Indicating Your Gender on Your CV
Should you state your gender on your CV? In the contact details section, you enter necessary details such as your first and last name, address, telephone number and email address. However, other personal information such as your date of birth, place of birth, nationality, marital status, number of children and gender is usually not necessary. However, there are exceptions.
Your CV is a marketing document, which is intended to showcase your skills, expertise and experience. Mentioning your gender usually brings no added value as most employers are only interested in your ability to perform in the job.
Furthermore, in most cases, recruiters will be able to determine from your name or your photo (if you add one) whether you are male or female.
When mentioning your gender can be to your advantage
There are, of course, situations when mentioning your gender can be beneficial:
- You have an unusual or unisex name
If you have a name that does not immediately indicate that you are a man or woman, you could consider including your gender in the contact details of your CV.
In the English-speaking world, in particular, masculine names such as ‘Alex’ have become popular for females. Equally, if you have a foreign name, your gender may not be immediately obvious.
- You’re applying for a role where your gender matters
There are many roles that specifically require a man or a woman to fill the role. For instance, a gym appointing a changing room attendant can require the applicant to be of a specific gender. Acting or modelling roles may require a man or a woman, depending on the part. A women’s refuge may only want to appoint female staff so that women feel safe.
In such cases, you should still only mention your gender on your CV if your name does not immediately indicate that you’re a man or woman.
Anti-discrimination laws around the world dictate that everyone must have equal opportunities to work and education. This means that you should not be discriminated against based on a range of characteristics such as nationality, race, religion, political affiliation or gender.
While the gender gap between women and men is narrowing, the gap is far from being closed for women in the job market. This is evident from figures from Catalyst, a global nonprofit organisation working with some of the world’s most powerful CEOs and leading companies to create inclusive workplaces for women.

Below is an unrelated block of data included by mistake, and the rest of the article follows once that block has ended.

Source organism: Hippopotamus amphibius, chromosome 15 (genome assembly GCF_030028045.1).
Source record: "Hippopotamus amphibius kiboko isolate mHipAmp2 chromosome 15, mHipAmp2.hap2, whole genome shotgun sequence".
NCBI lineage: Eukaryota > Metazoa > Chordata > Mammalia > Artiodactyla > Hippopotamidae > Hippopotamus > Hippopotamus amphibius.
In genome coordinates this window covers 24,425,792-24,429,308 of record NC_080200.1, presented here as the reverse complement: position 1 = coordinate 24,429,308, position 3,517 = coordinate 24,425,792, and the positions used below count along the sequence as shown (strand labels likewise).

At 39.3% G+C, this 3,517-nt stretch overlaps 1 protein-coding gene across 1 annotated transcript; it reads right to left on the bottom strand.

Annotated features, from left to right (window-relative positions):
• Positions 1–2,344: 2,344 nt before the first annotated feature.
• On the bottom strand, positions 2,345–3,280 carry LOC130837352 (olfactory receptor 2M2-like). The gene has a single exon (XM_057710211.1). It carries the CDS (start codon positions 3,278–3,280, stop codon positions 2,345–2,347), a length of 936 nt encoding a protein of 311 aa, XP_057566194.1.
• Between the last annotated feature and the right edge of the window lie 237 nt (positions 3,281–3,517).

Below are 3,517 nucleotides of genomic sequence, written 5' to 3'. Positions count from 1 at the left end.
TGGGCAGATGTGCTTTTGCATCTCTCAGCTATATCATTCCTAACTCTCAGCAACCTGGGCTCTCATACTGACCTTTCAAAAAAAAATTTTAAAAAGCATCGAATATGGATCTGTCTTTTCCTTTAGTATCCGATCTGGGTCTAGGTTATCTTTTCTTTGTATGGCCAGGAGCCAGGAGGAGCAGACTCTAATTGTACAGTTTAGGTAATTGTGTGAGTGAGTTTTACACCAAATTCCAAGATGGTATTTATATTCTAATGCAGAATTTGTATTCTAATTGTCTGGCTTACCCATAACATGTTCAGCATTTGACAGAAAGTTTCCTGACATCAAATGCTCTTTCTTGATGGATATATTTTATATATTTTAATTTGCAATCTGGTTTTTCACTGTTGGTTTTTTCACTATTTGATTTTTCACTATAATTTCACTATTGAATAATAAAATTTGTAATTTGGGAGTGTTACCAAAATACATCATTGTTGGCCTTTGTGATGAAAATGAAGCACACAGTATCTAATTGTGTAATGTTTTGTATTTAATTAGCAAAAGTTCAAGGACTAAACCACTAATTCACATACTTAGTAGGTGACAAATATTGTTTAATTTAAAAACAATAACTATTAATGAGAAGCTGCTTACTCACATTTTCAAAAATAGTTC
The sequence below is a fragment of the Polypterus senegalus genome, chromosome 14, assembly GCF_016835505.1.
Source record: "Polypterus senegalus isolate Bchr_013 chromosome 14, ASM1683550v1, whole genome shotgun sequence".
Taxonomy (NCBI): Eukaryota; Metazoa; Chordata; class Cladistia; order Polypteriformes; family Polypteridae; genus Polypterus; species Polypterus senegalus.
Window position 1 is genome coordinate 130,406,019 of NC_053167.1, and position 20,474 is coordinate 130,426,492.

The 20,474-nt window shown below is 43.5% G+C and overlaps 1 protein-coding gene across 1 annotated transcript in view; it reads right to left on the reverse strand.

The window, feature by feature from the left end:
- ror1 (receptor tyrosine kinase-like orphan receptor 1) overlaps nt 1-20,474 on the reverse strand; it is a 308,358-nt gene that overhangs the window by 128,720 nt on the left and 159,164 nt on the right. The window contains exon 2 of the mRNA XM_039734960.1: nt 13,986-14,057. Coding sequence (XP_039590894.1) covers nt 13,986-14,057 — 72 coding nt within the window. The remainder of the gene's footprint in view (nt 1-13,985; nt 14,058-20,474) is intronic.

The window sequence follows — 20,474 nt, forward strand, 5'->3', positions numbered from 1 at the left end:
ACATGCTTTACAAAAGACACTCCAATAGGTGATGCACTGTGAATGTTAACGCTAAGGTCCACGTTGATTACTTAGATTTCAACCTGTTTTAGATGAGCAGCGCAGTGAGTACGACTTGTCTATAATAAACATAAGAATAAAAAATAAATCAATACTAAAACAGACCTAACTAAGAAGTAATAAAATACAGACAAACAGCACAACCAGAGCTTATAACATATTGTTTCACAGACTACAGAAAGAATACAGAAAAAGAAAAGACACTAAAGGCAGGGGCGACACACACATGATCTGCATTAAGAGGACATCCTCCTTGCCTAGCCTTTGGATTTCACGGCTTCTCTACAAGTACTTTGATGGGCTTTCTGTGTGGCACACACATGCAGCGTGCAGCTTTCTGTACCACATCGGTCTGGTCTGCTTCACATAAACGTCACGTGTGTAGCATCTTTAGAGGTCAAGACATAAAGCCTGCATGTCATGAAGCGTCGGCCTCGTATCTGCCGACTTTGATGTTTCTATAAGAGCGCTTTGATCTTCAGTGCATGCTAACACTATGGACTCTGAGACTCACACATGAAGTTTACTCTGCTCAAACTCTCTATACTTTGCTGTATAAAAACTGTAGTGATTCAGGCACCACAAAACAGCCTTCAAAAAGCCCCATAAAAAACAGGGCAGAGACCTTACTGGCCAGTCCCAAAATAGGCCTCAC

Some of the common reasons for the gender gap include:
- Women are under-represented in senior positions.
- They are also less likely to be in paid employment than men.
- Caring responsibilities are very often assumed by women.
- Many poorly-paid roles, which are traditionally considered as “feminine” (e.g. nurses, teachers, shop assistants), are occupied by women.
Despite the slow progress in the emancipation of women, women can still be discriminated against in the job market and in the workplace, as follows:
- An interviewer may ask a woman how she intends to juggle childcare and work (men are rarely asked this question).
- Job descriptions may not be gender-neutral. For instance, words such as ‘hacker’ or ‘ninja’ are used.
- An employment contract may not be extended because of pregnancy.
- There is inadequate protection against sexual harassment in the workplace.
- The ‘glass ceiling’ prevents women advancing into senior or executive positions.
Gender neutral language use in job descriptions
One way some employers are helping to fight gender discrimination is to use gender neutral language in job descriptions. For example, a job description may ask that ‘candidates have 2 years of experience in project management’ instead of saying ‘s/he will lead all project management efforts’.
Gender-neutral job titles may also be used to avoid favouring with sex, for example, ‘chairperson’ instead of ‘chairman’.
Many of the world’s languages have nouns which are classed as either masculine, feminine or neutral. Afrikaans (spoken in South Africa), on the other hand, is very much like English in that it only has gendered pronouns (he, she, they), meaning job descriptions are more likely to be gender-neutral than other languages.
Non-binary gender in job titles
Many countries around the world legally recognise non-binary or third sex classifications. There is where an individual neither identifies as male nor female or when they have been raised as a particular sex (male or female), but identify with another sex in later life.
To account for these legislations, many employers are including a third gender option in the job description: m / w / x.
Gender and (positive) discrimination
Some employers may indicate in the job description that they welcome applications from candidates of a particular sex (usually women). This is known as ‘positive action’, where an employer takes steps to help members of under-represented groups to overcome disadvantages. In the UK, this is legal under Equality Act 2010.
Positive discrimination, on the other hand, is illegal. Due to anti-discrimination laws, employers are not allowed to select candidates purely on the basis on their gender or any other attribute such as nationality, age, etc.
The employer’s preference for a man or woman
An employer’s preference for a man, a woman or a non-binary person often arises from the desire to increase diversity in the team. Research shows that diverse teams help organisations to perform better.
Do you fall into the preferred group? Then, you could potentially include your gender in your CV, if your name does not immediately indicate that you are a man or woman. If you don't fall into the preferred group, however, it's best to leave out your gender.
Instead of indicating your gender on your CV (if not obvious), you could put a prefix (e.g. Miss, Mrs, or Mr) before your name, in your cover letter. This is a natural way to let employers know your gender without drawing too much attention to it.